In ASIC design (and probably FPGA design as well), internal logic tri-state gates are to be avoided unless absolutely necessary. There are several reasons why that is the case, but the short version is that the rule keeps you from shooting yourself in the foot, and isn't really costing you area. Note that within a gate boundary, it's fine as long as the output is a standard CMOS output.
simulate this circuit – Schematic created using CircuitLab
The two inverters generating the inverted select signals are not shown for either schematic
Comparing these two topologies, the tri-state topology provides significantly less propagation delay from your data inputs to your output. Not shown is the four NAND + four INV gates needed to generate the select signal for each individual tri-state gate. That's a total of 46 transistors for this topology, and two-ish gate delays from A->Y. There will be greater current consumption when switching between selected lines as there will be some shoot-through current on the tri-state node (e.g. from NOT1 to NOT3).
The fully static gate implementation adds the decoder into the data path. At this point, you could make a 4-input NAND to replace the output stage, but it's a bunch of trade-offs of whether you want 2 faster stages, or one slower 4-input gate stage. As drawn, this comes to 42 transistors, just a bit smaller. The S to Y timing will probably be a bit faster and will not short out two gates.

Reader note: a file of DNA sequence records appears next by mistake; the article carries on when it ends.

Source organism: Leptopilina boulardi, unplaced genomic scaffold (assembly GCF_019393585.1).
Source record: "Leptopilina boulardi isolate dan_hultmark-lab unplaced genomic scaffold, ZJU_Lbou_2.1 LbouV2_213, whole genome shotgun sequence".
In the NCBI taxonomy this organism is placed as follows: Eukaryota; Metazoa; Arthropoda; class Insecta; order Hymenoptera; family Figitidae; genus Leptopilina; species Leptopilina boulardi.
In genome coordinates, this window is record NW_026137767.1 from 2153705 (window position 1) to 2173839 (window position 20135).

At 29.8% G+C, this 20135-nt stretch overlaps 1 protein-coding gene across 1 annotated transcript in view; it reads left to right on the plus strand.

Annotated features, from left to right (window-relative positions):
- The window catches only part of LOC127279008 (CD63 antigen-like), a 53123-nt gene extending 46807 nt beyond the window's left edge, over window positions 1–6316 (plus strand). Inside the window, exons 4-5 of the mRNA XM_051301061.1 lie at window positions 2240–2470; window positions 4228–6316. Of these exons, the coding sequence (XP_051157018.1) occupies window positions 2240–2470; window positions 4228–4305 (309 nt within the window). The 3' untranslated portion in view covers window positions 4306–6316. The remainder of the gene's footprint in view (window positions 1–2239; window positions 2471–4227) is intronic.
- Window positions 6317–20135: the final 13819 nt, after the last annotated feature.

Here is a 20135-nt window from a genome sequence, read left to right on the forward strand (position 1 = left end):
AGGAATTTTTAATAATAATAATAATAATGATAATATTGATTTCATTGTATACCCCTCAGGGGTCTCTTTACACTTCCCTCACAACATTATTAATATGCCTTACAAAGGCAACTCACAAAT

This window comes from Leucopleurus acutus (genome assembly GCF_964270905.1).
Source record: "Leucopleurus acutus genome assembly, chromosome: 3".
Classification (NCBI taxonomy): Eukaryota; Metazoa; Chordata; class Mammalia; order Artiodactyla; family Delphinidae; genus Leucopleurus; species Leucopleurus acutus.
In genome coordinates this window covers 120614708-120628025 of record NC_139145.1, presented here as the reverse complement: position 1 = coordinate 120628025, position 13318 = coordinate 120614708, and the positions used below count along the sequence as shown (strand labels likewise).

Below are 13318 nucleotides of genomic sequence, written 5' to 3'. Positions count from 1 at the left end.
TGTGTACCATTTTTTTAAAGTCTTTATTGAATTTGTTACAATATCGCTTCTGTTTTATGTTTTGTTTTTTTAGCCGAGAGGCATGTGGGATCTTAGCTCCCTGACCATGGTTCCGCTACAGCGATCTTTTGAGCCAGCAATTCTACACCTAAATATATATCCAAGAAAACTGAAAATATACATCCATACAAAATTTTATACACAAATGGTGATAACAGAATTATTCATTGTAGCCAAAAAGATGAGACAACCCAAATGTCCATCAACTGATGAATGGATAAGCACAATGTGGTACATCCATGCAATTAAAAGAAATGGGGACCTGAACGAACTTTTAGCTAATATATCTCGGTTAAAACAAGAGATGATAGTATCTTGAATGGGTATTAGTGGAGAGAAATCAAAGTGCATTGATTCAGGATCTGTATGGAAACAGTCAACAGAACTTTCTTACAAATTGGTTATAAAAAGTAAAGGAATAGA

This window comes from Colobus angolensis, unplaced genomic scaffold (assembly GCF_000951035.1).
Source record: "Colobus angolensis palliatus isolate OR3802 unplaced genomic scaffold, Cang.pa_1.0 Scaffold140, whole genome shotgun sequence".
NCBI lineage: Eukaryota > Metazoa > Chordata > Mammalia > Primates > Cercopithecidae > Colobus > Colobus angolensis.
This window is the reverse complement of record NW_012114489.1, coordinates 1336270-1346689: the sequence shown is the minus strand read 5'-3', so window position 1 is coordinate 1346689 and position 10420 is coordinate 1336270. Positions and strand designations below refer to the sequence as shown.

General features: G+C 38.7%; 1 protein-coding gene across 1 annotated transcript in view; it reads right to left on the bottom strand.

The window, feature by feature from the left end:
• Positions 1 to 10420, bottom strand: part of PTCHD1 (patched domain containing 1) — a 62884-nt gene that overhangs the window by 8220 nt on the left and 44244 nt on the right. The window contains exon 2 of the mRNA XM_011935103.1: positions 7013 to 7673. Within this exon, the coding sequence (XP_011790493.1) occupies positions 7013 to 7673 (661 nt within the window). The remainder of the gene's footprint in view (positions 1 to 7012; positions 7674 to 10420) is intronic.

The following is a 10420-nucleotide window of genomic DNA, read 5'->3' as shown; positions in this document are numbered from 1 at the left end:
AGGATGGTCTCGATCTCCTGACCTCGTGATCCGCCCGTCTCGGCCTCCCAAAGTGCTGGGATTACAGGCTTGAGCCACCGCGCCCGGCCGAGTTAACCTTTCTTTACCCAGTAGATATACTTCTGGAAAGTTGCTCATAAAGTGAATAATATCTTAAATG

Neither design will be fun to lay out well as a single gate in an ASIC library.
Answering the questions
- The timing differences depend on use cases - Faster A->Y time would favor the tri-state gate, while faster S->Y time would favor the static gate. The overall difference is not very large.
- The static design is probably a bit smaller at 42 transistors compared to the 46 for the tri-state gate as drawn.
- The tri-state design has shoot-through current between tri-state inverters when the select line changes. Neither designs are glitch free.
Overall, from an ASIC perspective, I would probably pick the tri-state design most of the time. If you're in a FPGA, it doesn't matter either way (it gets handled by the LUT)